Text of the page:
Roberta on the Arts
James Walski's "Trip of Love" Brings Back the 60's at Stage 42
Contact Roberta
Jazz and Cabaret Corner
On Location with Roberta
In the Galleries: Artists and Photographers
Backstage with the Playwrights and Filmmakers
Classical and Cultural Connections
New CDs
Arts and Education
Onstage with the Dancers
Offstage with the Dancers
Upcoming Events
Special Events
Culture from Chicago
Our Sponsors

James Walski's "Trip of Love" Brings Back the 60's at Stage 42

- Backstage with the Playwrights

Uncle Mario's

739 Ninth Avenue (50th)
New York, NY 10019

Casual, Italian Cuisine!
Specialty, Brick Oven Pizzas!
Puttanesca and Vegetable Pizzas!
Specialty & Whole Wheat Pastas!
Sausage & Broccoli Rabe!
Mozzarella Caprese!
Chicken Marsala or Francese!
Full Gourmet Catering!

Sun. - Thurs. 10 AM - 12 AM
Fri. - Sat. 10 AM - 1 AM

Makoto Deguchi, Hiroki Kozawa, Masu H. Masuyama
et al.

Trip of Love
(Trip of Love Website)

Created, Directed, and Choreographed by James Walski

Joey Calveri, David Elder, Kelly Felthous, Dionne Figgins
Austin Miller, Tara Palsha, Laurie Wells

And an ensemble of actors/singers/dancers

Stage 42
422 West 42nd Street
A Shubert Organization Theatre

Set Design: James Walski and Robin Wagner
Costume Design: Gregg Barnes
Lighting Design: Tamotsu Harada
Sound Design: Peter Fitzgerald/Dominic Sack
Hair Design: Josh Marquette
Projection Design: Daniel Brodie
Musical Direction, Orchestrations,
Dance & Vocal Arrangements: Martyn Axe

Production Supervisor: Production Core
Casting: Binder Casting, Jason Styres, CSA
Advertising: AKA
Press Representative: Matt Ross Public Relations
Production Stage Manager: Scott Taylor Rollison
Company Manager: Holly Sutton
General Management: DTE Management, Ryan Conway

Dr. Roberta E. Zlokower
October 24, 2015 Matinee

If you create the right mind set, you’ll love James Walski’s Trip of Love, with 1960’s tunes like “Wipe Out”, “California Dreamin’”, “Downtown”, and “Blowin’ in the Wind”. And, today’s matinee audience was certainly in that right mind set, with a line of ladies standing, swiveling, and singing right along. Sets and costumes are ingenious and engaging, and there’s campy humor, pathos (a Vietnam motif), and even an electric motorcycle, ridden by George (David Elder), a cool dude, who sings “It’s Not Unusual”. This is not a star-studded show, so each member of the seven-member cast was energized and eager to impress. The sub-text of this upbeat, musical revue contains romance and 60’s culture, morphing into a songbook of lyrics. For this viewer, the high point was the discovery of Laurie Wells (Angela), whose vocal talent made the show worth the visit, instantaneously, with the first tune, sung by Ms. Wells, “Windmills of Your Mind’. She has stunning tonality, poise, presence, and emotional affect.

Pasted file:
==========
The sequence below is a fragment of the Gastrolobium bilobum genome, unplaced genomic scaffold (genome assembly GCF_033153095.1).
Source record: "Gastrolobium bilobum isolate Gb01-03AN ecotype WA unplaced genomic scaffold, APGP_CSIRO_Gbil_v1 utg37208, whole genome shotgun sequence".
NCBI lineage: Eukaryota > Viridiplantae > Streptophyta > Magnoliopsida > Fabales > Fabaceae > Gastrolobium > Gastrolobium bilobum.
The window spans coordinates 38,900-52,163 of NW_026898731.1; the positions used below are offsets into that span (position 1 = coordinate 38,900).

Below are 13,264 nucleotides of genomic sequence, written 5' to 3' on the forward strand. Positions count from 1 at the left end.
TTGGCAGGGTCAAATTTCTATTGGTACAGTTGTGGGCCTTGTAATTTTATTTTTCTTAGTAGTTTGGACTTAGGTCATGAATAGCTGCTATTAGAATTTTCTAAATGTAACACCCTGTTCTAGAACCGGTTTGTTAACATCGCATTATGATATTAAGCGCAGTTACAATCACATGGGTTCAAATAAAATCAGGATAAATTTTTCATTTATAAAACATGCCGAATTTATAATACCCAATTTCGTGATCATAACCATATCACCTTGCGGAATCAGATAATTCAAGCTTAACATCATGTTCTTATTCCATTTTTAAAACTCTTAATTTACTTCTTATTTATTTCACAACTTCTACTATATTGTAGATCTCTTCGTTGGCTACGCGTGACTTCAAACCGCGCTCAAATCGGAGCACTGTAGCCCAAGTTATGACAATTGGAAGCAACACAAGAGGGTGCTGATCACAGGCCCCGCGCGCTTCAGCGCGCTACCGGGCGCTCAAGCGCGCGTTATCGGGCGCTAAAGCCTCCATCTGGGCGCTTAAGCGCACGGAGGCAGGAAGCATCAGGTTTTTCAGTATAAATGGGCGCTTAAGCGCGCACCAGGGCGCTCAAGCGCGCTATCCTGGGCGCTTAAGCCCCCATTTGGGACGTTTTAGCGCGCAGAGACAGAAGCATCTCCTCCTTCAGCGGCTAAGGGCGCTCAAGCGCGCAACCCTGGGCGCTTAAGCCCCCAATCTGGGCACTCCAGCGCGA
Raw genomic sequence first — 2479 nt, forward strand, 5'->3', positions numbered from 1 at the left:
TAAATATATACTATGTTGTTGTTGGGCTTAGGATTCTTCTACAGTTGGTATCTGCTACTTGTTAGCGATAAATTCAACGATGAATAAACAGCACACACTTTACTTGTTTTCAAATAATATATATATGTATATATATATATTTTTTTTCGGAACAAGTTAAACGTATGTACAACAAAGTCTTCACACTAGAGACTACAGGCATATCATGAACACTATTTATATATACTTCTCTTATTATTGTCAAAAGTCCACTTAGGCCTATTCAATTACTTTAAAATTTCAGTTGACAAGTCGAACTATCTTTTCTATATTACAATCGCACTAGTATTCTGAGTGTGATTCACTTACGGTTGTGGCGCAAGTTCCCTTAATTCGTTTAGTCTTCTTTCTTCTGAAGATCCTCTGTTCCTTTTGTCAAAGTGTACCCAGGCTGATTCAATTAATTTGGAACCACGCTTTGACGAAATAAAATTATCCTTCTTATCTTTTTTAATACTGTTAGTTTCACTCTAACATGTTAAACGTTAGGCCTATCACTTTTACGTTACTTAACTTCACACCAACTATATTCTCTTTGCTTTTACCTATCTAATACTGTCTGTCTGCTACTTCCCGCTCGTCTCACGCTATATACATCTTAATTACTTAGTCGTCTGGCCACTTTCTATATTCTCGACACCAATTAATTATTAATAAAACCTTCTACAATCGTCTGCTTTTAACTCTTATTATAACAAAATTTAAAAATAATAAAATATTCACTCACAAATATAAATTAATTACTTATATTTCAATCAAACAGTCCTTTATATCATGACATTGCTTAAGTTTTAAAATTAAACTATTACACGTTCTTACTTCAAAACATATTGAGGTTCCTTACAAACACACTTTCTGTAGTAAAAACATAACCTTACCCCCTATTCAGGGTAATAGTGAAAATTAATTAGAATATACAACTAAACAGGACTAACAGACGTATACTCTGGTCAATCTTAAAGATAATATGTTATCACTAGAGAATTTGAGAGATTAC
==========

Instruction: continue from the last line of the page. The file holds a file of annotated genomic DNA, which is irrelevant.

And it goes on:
Another high point was “If You Go Away”, sung by Austin Miller (Adam), Ms. Wells, Kelly Felthous (Caroline), Mr. Elder, Joey Calveri (Peter), and the ensemble as chorus. Act II opened with “Let There Be Drums”, a wow factor with Dionne Figgins (Jennifer), while “Venus”, with Tara Palsha’s (Crystal) breasts painted like the local Desnudas, evoked the downtown-styled 60’s clubs. The songs are all 60’s jukebox melodies, and Martyn Axe, Musical Director, added delightful arrangements. The drums, guitar, and bass imbued extra rhythmic dimensions to staged solos and choreographed ensemble numbers. The Co-Scenic Designers, Mr. Walski and Robin Wagner, created an undulating, ocean wave and fun-filled, beach set for “Wipe Out”, and the scene for “Moon River” was absolutely elegant, with a giant full moon hanging over a semi-circle footbridge. Psychedelic shades are projected through Daniel Brodie’s backdrop designs in clear, prime coloring, and Peter Fitzgerald/Dominic Sack’s bright, warm sound design adds luster to each number.

Mr. Walski, a man of all trades, has also choreographed the show, and the somewhat intimate Stage 42 is kept brisk and busy, especially in the finale, a combination of “Sign of the Times” / “Born to Be Wild” / “Batman”. I wish Mr. Walski had also added composer and lyricist credits to the expansive song list, as “If You Go Away”, translated from Jacques Brel’s “Ne Me Quitte Pas”, certainly deserves notations, as do all of the numbers, by 60’s greats, like Bob Dylan (“Blowin’ in the Wind”), Antonio Carlos Jobim / Vinicius de Moraes / Norman Gimbel (“The Girl from Ipanema”), and Paul McCartney / John Lennon (“I Saw Her Standing There”). As a musical revue, once again, for an afternoon or evening devoted to being enveloped in reminiscence (for some) or newfound pleasure (for the millennials), Trip of Love is a dreamy diversion in today’s turbulent times. I guarantee you’ll be humming these tunes in mental rewind for days.

David Elder, Dionne Figgins,
and the Cast of "Trip of Love".
Courtesy of Matthew Murphy

Laurie Wells, Austin Miller,
and the Cast of "Trip of Love".
Courtesy of Matthew Murphy

For more information, contact Dr. Roberta E. Zlokower at